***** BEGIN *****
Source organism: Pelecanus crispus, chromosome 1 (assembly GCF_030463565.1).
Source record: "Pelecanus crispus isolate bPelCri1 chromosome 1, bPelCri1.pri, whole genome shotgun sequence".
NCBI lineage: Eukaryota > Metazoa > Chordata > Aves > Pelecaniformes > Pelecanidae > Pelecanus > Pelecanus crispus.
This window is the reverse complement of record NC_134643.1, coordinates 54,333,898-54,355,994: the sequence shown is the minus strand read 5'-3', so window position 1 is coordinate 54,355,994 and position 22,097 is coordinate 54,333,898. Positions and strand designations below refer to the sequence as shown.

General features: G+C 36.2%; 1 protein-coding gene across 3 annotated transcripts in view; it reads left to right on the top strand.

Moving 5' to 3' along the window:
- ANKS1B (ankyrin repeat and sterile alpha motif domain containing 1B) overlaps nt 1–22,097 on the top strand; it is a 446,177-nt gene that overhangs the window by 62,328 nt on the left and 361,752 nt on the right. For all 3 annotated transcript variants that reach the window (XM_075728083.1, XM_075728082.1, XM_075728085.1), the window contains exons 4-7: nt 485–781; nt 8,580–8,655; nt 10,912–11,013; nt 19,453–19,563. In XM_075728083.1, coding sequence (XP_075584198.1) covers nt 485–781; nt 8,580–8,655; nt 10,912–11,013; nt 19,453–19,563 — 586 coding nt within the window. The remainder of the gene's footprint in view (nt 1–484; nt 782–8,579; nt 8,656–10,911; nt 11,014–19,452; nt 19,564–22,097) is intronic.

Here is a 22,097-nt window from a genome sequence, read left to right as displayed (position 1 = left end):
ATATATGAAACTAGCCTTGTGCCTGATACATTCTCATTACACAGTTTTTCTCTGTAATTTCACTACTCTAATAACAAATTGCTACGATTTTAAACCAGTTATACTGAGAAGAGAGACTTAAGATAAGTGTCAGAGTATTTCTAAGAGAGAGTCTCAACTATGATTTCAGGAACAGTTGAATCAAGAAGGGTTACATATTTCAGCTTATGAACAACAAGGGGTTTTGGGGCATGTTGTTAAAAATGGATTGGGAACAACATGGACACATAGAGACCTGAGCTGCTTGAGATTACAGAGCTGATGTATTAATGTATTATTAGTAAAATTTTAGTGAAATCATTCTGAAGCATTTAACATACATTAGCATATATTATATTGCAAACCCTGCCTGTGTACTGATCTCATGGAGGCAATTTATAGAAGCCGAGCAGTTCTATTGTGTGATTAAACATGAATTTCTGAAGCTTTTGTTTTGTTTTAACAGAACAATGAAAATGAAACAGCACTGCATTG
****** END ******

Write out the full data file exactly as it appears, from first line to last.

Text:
Source organism: Pelecanus crispus, chromosome 1 (assembly GCF_030463565.1).
Source record: "Pelecanus crispus isolate bPelCri1 chromosome 1, bPelCri1.pri, whole genome shotgun sequence".
NCBI lineage: Eukaryota > Metazoa > Chordata > Aves > Pelecaniformes > Pelecanidae > Pelecanus > Pelecanus crispus.
This window is the reverse complement of record NC_134643.1, coordinates 54,333,898-54,355,994: the sequence shown is the minus strand read 5'-3', so window position 1 is coordinate 54,355,994 and position 22,097 is coordinate 54,333,898. Positions and strand designations below refer to the sequence as shown.

General features: G+C 36.2%; 1 protein-coding gene across 3 annotated transcripts in view; it reads left to right on the top strand.

Moving 5' to 3' along the window:
- ANKS1B (ankyrin repeat and sterile alpha motif domain containing 1B) overlaps nt 1–22,097 on the top strand; it is a 446,177-nt gene that overhangs the window by 62,328 nt on the left and 361,752 nt on the right. For all 3 annotated transcript variants that reach the window (XM_075728083.1, XM_075728082.1, XM_075728085.1), the window contains exons 4-7: nt 485–781; nt 8,580–8,655; nt 10,912–11,013; nt 19,453–19,563. In XM_075728083.1, coding sequence (XP_075584198.1) covers nt 485–781; nt 8,580–8,655; nt 10,912–11,013; nt 19,453–19,563 — 586 coding nt within the window. The remainder of the gene's footprint in view (nt 1–484; nt 782–8,579; nt 8,656–10,911; nt 11,014–19,452; nt 19,564–22,097) is intronic.

Here is a 22,097-nt window from a genome sequence, read left to right as displayed (position 1 = left end):
ATATATGAAACTAGCCTTGTGCCTGATACATTCTCATTACACAGTTTTTCTCTGTAATTTCACTACTCTAATAACAAATTGCTACGATTTTAAACCAGTTATACTGAGAAGAGAGACTTAAGATAAGTGTCAGAGTATTTCTAAGAGAGAGTCTCAACTATGATTTCAGGAACAGTTGAATCAAGAAGGGTTACATATTTCAGCTTATGAACAACAAGGGGTTTTGGGGCATGTTGTTAAAAATGGATTGGGAACAACATGGACACATAGAGACCTGAGCTGCTTGAGATTACAGAGCTGATGTATTAATGTATTATTAGTAAAATTTTAGTGAAATCATTCTGAAGCATTTAACATACATTAGCATATATTATATTGCAAACCCTGCCTGTGTACTGATCTCATGGAGGCAATTTATAGAAGCCGAGCAGTTCTATTGTGTGATTAAACATGAATTTCTGAAGCTTTTGTTTTGTTTTAACAGAACAATGAAAATGAAACAGCACTGCATTG